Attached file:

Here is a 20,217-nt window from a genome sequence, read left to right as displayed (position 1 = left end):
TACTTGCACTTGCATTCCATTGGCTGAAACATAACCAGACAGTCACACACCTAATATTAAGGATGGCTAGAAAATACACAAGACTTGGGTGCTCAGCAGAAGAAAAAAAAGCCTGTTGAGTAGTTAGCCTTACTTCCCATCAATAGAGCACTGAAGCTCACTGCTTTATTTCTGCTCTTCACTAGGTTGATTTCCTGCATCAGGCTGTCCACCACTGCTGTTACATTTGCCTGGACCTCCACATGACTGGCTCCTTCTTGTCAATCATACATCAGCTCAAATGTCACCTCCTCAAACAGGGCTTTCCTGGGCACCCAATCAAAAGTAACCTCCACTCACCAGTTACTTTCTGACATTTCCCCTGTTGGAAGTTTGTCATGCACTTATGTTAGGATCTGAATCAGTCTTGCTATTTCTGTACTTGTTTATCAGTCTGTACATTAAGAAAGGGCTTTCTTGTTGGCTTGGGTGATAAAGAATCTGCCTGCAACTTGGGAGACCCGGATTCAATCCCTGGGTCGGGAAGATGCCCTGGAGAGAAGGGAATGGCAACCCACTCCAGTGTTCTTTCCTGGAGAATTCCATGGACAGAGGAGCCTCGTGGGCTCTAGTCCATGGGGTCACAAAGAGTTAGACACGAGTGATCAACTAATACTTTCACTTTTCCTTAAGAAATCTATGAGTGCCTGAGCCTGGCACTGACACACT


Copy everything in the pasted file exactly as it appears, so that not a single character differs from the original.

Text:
Here is a 20,217-nt window from a genome sequence, read left to right as displayed (position 1 = left end):
TACTTGCACTTGCATTCCATTGGCTGAAACATAACCAGACAGTCACACACCTAATATTAAGGATGGCTAGAAAATACACAAGACTTGGGTGCTCAGCAGAAGAAAAAAAAGCCTGTTGAGTAGTTAGCCTTACTTCCCATCAATAGAGCACTGAAGCTCACTGCTTTATTTCTGCTCTTCACTAGGTTGATTTCCTGCATCAGGCTGTCCACCACTGCTGTTACATTTGCCTGGACCTCCACATGACTGGCTCCTTCTTGTCAATCATACATCAGCTCAAATGTCACCTCCTCAAACAGGGCTTTCCTGGGCACCCAATCAAAAGTAACCTCCACTCACCAGTTACTTTCTGACATTTCCCCTGTTGGAAGTTTGTCATGCACTTATGTTAGGATCTGAATCAGTCTTGCTATTTCTGTACTTGTTTATCAGTCTGTACATTAAGAAAGGGCTTTCTTGTTGGCTTGGGTGATAAAGAATCTGCCTGCAACTTGGGAGACCCGGATTCAATCCCTGGGTCGGGAAGATGCCCTGGAGAGAAGGGAATGGCAACCCACTCCAGTGTTCTTTCCTGGAGAATTCCATGGACAGAGGAGCCTCGTGGGCTCTAGTCCATGGGGTCACAAAGAGTTAGACACGAGTGATCAACTAATACTTTCACTTTTCCTTAAGAAATCTATGAGTGCCTGAGCCTGGCACTGACACACT